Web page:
When I think of my childhood amusements, I generally think of when we lived on Glen Mar Lane for five years from 2nd to 7th grade. During the winter, my days were busy with school, Primary (which was held on a weekday afternoon), Girl Scouts, chores, ice skating and church. In the summer there was a lot more time to play.
We didn’t have a TV until I was 6 years old. I don’t recall really watching it too much except for a bit on Saturday morning and Mickey Mouse Club on weekday afternoons. Really, TV also had only 4 channels, so there weren’t too many choices of things to watch anyway. Computers and video games didn’t exist. When our breakfast and morning chores were done, we were anxious to go outside to play.
There weren’t many kids on our road. Debby and Jimmy Rosa lived across the street. Debby was a little younger than I was, and Jimmy was a couple of years younger than Debby. Sometimes Julie and Danny McGrew came to spend a few weeks with their grandparents who lived next door to us. Julie was about my age and Danny was Mark’s age. We lived on a cul-de-sac that eventually had 7 or 8 houses on it. Before the houses at the end of the cul-de-sac were built, we used to pick wild strawberries down there.
Although we lived in the city of Indianapolis, we were lucky to live where we could have a large yard to play in. The back yard was fenced with a chain link fence about 3-4 feet tall. In the back of the lot was our garden and some fruit trees. Near the gate leading to the front yard was a rose garden. The rest of the yard was ours to play in. Sometimes Mom gave us an old blanket and some clothes pins so we could pin the blanket to the fence to make a leanto shelter or tent to play house in. Since the yard had a number of trees in it, we had no trouble furnishing it with dishes made of leaves. Some of my favorite trees were the sycamore, redbud and wild cherry
in the front yard.
The wild cherry tree next to the driveway in the front yard was our favorite climbing tree...especially in the early summer. It was a decorate tree, so the cherries on it never grew any bigger than a pea and were not edible. The grew in little clumps, rather like a bunch of small grapes, so it was pretty easy to climb the tree and strip off all the little green cherries we could reach. Those little cherries made great ammunition to throw at each other. As the cherries got ripe they fell off the tree onto the driveway where they made a lovely purple stain when we squashed them.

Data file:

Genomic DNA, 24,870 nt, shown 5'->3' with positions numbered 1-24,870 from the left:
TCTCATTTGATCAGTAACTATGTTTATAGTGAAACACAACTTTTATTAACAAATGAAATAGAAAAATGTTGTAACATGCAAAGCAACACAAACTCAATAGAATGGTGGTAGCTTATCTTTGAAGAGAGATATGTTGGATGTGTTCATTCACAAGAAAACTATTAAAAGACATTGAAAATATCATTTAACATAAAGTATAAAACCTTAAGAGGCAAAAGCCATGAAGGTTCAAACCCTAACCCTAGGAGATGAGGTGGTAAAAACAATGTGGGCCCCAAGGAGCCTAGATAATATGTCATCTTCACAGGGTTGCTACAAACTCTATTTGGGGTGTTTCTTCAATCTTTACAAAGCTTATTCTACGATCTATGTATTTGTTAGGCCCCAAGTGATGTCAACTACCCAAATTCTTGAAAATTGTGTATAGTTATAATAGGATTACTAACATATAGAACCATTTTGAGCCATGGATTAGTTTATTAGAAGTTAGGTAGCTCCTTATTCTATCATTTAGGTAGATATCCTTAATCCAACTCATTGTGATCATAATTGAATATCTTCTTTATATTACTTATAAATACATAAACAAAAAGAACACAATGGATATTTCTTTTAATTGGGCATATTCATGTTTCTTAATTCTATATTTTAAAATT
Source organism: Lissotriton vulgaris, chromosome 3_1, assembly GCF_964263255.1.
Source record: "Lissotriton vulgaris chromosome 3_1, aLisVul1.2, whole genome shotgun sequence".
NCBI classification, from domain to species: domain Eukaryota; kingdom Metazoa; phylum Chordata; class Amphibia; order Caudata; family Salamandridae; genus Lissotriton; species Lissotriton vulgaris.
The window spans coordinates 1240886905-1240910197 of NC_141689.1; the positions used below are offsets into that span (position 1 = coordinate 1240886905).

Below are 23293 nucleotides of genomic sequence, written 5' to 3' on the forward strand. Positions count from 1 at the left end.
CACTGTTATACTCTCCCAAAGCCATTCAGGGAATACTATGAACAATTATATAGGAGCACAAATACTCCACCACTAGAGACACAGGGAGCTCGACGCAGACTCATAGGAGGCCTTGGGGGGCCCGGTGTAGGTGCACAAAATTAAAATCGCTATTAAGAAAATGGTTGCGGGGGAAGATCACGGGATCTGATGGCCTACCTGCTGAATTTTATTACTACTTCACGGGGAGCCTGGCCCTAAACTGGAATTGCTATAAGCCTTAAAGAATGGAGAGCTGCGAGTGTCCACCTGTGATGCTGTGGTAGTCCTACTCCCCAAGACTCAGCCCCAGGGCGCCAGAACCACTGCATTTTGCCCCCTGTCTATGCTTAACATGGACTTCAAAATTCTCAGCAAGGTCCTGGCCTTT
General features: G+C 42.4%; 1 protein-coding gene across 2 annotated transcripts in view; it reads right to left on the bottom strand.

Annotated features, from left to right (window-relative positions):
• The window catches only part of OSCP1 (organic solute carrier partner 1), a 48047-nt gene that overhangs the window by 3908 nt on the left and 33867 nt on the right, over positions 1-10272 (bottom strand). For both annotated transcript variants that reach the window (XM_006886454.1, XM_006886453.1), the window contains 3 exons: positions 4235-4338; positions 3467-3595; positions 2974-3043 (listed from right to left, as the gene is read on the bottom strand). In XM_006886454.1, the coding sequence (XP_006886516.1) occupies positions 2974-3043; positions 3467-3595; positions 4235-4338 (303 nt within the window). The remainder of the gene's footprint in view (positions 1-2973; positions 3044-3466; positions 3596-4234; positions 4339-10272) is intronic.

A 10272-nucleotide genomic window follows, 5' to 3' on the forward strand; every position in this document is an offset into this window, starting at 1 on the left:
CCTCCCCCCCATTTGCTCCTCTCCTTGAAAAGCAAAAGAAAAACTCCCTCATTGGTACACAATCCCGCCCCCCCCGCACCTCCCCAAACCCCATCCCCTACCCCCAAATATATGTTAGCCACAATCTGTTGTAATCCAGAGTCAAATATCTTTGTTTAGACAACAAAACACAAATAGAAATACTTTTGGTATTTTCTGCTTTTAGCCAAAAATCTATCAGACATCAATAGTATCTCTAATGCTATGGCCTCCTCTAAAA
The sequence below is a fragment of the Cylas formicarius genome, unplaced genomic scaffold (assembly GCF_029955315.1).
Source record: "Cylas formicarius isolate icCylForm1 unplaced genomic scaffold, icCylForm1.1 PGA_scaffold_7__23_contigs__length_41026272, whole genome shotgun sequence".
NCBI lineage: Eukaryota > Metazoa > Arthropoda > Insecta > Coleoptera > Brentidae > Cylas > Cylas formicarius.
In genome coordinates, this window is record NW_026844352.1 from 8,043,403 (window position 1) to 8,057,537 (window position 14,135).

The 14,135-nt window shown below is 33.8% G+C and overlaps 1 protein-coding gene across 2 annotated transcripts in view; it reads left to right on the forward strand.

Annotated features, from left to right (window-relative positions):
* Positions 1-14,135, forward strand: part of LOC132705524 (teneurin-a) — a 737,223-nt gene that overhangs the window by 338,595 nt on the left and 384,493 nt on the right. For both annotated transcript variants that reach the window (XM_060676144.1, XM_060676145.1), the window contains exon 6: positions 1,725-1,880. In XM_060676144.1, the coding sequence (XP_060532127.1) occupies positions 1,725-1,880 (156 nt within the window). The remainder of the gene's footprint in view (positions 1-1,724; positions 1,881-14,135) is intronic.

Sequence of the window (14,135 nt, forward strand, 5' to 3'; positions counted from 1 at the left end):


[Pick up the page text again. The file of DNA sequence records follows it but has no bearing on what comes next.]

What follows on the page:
Debby Rosa was the kind of girl who longed for a horse. She spent all her waking hours dreaming about horses, so it was little wonder that we played ‘horses’ whenever she came over. An old jump rope made great reins as we galloped all over the yard..
We liked to play Freeze Tag and Statue. Towards evening the crickets would begin to chirp along with the katydids. Then, just at dark, the fireflies came out. We’d grab our jars and race around the yard collecting them.
Sometimes in the yard we found holes an inch or two in diametter. They were really deep holes. When we dropped rocks down those holes, we could hear them splash into the water deep underground. Mom and Dad said they were crawdad holes. I didn’t know what a crawdad looked like. After we lived there for a while, Dad decided to get the driveway paved. It was exciting to watch the men and equipment to their work. we looked forward to having a paved area to play on as the road in front of our house was gravel and there were no sidewalks. We had to park on the road for a day or so until the asphalt hardened. On Sunday, when we returned from church, we saw a strange sight on our driveway. A strange critter that looked like pictures I’d seen of a lobster or crab was scurrying back and forth like it was lost. Dad said it was a crawdad! We thought perhaps its hole had been covered up when the driveway was paved.
One summer a new fad came to town...the hula hoop. Everyone had one or two of them, including us. We had contests with each other to see who could keep the hoops twirling longest on waists, knees, necks, ankles and wrists. The biggest hoop also worked for jumping like a jump rope. We practiced throwing the hoops down the driveway with a backspin so they would roll back to us.
One day Dad came home from work with some wooden spools that some sort of wire had come on. Now the spools were empty. The outside circles of the spools were maybe 2 feet in diameter. The inside was probably a foot in diameter. He thought we might find some way to use them. Before long we mastered the art of tipping them on their sides so they would roll and then balanced on the inside portion, walking rather like a lumberjack rolling a log as we rolled down the driveway. We thought we were pretty talented. Somewhere along the line we also acquired a pair of stilts which we learned to walk on. Sometimes we propped narrow boards across the driveway about a foot off the ground and pretended it was a tightrope. I think we used these things to play ‘circus’ quite a bit that summer.
In the backyard we had a swing, slide and sort of whirligig thing with 2 seats. It had a handle to hold on to with hands which extended down to a foot rest. The handle could be pumped back and forth to make the whole thing spin madly around.
It seems like we were never at a loss for something to do all summer long. What do YOU remember doing in the summer?